• A copy of the blue label record with the insert is currently available for ¥698,000, which is approximately $5,270. The seller grades the insert VG++ despite the front having a noticeable stain and a sticker affixed to it!
The ol’ Avid Record Collector dare not make any suggested value for a near mint copy of this sleeve as his trusted advisor in all things Japanese—at least involving record collecting—says that “Japanese dealers often use a completely different grading scale and if you’re buying something using our grading scale, the terminology they use can be very deceptive if you’re not careful.”
At least one reproduction of this insert exists. It is a “limited edition” with each insert numbered from 001 through 100. I found a copy for sale on eBay at this time (February 2023) for $139.
Other reproductions may exist.
The world’s most valuable picture sleeve?
So, let’s answer the question in this article’s title: is “Space Oddity” the world’s most valuable picture sleeve?
Hell, no! Both the promotional and commercial pressings for Philips SFL-1244-M included a picture insert, not a picture sleeve.
The Rolling Stones’ Street Fighting Man retains the title of the “Most Valuable Picture Sleeve in the World.”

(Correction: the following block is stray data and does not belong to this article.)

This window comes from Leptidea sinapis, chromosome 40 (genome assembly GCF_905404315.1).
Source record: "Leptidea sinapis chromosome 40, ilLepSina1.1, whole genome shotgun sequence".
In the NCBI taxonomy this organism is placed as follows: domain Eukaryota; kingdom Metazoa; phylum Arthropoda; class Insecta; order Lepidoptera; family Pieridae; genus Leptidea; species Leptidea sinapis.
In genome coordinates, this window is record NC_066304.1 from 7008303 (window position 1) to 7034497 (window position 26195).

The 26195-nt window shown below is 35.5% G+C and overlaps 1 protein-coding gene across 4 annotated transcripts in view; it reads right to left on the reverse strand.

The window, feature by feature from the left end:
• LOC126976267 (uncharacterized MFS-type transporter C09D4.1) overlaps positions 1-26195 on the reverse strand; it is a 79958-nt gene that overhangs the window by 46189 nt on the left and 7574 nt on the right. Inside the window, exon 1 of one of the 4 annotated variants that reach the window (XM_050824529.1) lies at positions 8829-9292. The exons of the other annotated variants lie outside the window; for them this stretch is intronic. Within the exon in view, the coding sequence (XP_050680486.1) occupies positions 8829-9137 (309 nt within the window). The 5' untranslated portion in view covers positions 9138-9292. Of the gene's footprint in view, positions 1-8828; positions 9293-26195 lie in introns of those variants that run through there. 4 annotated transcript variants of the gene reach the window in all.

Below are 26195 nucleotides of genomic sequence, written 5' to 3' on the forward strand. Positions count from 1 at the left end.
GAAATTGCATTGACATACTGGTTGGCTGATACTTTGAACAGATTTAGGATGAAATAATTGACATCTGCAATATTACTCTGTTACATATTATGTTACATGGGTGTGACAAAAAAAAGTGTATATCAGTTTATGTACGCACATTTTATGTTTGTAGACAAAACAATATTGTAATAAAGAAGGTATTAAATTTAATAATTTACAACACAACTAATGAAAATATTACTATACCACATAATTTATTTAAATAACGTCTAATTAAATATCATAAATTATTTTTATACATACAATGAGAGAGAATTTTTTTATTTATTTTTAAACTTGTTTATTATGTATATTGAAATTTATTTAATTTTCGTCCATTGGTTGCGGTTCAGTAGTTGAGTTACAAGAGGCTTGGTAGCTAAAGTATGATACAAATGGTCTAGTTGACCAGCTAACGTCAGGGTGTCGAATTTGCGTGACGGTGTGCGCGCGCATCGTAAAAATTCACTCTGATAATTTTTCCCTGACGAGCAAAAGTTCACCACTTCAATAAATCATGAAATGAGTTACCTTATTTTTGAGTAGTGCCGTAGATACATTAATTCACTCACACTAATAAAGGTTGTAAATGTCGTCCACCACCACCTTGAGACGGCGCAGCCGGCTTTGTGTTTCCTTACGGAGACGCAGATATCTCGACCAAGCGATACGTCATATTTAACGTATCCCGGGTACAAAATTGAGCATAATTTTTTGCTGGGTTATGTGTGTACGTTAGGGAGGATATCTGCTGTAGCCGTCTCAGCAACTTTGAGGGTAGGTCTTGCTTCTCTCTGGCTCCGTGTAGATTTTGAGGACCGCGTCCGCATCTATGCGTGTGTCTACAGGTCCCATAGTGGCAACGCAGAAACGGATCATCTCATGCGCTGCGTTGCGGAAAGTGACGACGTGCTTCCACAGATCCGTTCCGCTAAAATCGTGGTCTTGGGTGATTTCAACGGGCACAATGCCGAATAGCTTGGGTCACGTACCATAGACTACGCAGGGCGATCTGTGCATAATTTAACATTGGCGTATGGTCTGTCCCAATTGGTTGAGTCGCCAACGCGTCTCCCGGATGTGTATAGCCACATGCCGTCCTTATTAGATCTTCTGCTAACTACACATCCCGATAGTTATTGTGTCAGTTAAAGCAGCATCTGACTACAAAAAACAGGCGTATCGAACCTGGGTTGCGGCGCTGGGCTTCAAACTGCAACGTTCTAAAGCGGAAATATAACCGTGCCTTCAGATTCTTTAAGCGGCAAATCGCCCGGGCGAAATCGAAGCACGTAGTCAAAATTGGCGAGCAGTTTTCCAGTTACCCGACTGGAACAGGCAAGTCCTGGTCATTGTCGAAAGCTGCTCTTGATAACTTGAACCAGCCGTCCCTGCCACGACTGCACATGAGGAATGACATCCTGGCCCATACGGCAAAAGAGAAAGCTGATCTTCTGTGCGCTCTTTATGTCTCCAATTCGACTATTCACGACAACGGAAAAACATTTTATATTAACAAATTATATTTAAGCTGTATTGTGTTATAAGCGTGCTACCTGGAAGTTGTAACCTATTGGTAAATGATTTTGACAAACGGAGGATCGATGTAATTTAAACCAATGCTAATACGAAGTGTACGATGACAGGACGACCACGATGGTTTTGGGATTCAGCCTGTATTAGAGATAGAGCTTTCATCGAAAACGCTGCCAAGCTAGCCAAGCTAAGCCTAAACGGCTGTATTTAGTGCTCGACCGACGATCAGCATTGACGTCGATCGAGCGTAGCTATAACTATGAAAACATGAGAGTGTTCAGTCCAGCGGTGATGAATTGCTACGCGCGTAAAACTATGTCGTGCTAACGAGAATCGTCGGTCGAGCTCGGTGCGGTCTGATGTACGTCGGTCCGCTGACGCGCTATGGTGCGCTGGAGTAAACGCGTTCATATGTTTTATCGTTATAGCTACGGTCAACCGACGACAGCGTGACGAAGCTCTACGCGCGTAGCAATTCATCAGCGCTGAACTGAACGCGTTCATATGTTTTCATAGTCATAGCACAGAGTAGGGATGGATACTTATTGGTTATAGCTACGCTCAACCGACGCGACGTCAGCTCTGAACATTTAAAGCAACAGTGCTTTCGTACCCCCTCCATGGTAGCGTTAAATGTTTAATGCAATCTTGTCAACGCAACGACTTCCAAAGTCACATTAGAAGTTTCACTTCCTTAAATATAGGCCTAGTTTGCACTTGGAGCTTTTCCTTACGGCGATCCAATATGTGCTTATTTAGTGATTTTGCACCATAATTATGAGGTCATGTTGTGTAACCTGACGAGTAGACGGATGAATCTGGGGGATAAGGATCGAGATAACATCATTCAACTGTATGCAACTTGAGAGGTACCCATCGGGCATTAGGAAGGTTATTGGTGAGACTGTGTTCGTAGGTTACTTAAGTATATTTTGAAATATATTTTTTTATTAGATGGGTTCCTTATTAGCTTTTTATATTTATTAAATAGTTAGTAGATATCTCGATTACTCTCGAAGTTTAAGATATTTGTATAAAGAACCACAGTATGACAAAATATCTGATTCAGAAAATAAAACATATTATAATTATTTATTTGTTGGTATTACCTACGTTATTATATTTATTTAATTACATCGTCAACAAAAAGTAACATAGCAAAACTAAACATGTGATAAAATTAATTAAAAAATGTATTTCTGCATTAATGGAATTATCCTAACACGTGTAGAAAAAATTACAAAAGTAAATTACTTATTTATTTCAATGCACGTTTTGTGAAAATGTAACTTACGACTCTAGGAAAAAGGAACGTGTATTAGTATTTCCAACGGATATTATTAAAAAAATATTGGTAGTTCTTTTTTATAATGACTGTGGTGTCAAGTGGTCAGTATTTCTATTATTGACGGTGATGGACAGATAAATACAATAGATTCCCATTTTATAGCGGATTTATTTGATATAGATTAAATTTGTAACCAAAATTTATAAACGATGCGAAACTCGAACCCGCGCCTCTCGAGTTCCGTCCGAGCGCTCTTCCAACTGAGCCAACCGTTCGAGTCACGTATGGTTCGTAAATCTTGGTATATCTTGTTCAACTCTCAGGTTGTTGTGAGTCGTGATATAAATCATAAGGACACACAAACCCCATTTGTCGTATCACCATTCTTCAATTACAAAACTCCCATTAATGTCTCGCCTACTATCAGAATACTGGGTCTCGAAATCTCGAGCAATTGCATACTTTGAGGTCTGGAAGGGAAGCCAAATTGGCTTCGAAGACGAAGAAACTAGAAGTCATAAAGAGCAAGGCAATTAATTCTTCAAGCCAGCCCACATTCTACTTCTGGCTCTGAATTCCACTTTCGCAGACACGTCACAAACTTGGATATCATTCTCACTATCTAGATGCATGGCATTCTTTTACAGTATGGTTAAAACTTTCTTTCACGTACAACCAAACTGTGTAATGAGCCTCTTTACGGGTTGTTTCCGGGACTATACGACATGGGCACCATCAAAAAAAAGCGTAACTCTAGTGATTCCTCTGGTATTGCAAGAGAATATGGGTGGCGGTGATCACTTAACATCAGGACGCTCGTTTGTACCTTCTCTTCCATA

But Space Oddity just may be the most valuable insert in the world . . .The original Philips single for David Bowie’s ‘Space Oddity’ in Japan may contain the world’s most valuable picture insert. Click To Tweet
FEATURED IMAGE: The photo at the top of this page is an outtake from the photo sessions used on Bowie’s second album (Philips in the UK, Mercury in the US). It was used in some advertisements for the album.
Finally, special thanks to Mikel Orsborn of Mighty Vinyl for his assistance with all things Japanese (at least involving record collecting).
Mystically liberal Virgo enjoys long walks alone in the city at night in the rain with an umbrella and a flask of 10-year-old Laphroaig who strives to live by the maxim, “It ain’t what you know that gets you into trouble; it’s what you know that just ain’t so.
I’ve been a puppet, a pauper, a pirate, a poet, a pawn, and a college dropout (twice!). Occupationally, I have been a bartender, jewelry engraver, bouncer, landscape artist, and FEMA crew chief following the Great Flood of ’72 (and that was a job that I should never, ever have left).
I am also the final author of the original O’Sullivan Woodside price guides for record collectors and the original author of the Goldmine price guides for record collectors. As such, I was often referred to as the Price Guide Guru, and—as everyone should know—it behooves one to heed the words of a guru. (Unless, of course, you’re the Beatles.)